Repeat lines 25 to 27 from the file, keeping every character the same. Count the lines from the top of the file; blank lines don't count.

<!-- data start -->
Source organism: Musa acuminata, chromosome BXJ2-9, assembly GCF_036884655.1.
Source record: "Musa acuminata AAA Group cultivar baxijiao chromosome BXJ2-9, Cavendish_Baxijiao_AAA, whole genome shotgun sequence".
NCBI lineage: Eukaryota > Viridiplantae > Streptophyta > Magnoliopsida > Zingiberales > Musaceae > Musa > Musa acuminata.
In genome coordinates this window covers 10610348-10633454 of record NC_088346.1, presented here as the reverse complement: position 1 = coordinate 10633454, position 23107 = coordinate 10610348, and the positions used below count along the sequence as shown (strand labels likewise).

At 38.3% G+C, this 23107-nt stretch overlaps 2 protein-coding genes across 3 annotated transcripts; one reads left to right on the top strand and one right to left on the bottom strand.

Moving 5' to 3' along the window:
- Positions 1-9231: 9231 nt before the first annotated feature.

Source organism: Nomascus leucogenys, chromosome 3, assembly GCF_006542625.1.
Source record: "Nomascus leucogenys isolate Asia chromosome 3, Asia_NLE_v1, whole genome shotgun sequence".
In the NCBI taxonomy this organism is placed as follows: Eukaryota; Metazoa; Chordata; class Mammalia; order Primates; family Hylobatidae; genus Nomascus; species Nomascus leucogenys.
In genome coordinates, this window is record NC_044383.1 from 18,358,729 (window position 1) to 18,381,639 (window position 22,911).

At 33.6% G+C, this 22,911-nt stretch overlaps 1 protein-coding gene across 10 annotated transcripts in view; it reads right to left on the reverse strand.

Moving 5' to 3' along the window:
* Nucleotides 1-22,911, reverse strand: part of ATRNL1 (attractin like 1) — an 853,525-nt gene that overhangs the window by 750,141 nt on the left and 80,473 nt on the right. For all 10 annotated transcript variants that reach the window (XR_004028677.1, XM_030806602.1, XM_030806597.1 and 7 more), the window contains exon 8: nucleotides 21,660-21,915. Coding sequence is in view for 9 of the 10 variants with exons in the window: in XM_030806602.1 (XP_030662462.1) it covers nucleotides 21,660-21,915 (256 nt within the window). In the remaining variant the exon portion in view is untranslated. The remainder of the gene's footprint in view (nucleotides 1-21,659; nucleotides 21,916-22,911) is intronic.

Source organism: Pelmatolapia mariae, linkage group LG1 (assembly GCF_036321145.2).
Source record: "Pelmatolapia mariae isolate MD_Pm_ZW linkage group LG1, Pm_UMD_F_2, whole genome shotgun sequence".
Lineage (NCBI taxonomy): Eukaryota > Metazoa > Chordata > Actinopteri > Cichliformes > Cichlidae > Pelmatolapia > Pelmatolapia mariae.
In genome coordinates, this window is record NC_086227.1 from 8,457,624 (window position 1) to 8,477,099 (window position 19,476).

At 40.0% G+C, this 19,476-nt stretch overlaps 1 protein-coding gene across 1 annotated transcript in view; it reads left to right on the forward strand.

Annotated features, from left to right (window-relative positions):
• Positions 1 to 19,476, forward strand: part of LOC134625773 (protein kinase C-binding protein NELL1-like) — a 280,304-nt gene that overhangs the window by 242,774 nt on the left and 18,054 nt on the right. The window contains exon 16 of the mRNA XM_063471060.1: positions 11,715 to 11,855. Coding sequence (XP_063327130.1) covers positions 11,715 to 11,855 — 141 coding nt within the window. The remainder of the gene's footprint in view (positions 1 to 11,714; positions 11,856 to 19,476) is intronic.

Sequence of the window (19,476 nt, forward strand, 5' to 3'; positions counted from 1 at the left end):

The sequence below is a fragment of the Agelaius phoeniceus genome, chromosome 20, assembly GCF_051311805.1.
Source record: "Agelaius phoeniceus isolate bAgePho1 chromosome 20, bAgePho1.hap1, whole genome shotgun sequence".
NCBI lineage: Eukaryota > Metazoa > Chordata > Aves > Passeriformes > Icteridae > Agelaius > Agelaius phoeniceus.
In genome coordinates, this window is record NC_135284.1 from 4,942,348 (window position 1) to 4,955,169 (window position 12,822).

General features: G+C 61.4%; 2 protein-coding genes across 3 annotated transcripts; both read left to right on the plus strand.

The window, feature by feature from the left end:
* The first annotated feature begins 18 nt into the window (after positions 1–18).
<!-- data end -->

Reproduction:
NCBI lineage: Eukaryota > Metazoa > Chordata > Aves > Passeriformes > Icteridae > Agelaius > Agelaius phoeniceus.
In genome coordinates, this window is record NC_135284.1 from 4,942,348 (window position 1) to 4,955,169 (window position 12,822).

General features: G+C 61.4%; 2 protein-coding genes across 3 annotated transcripts; both read left to right on the plus strand.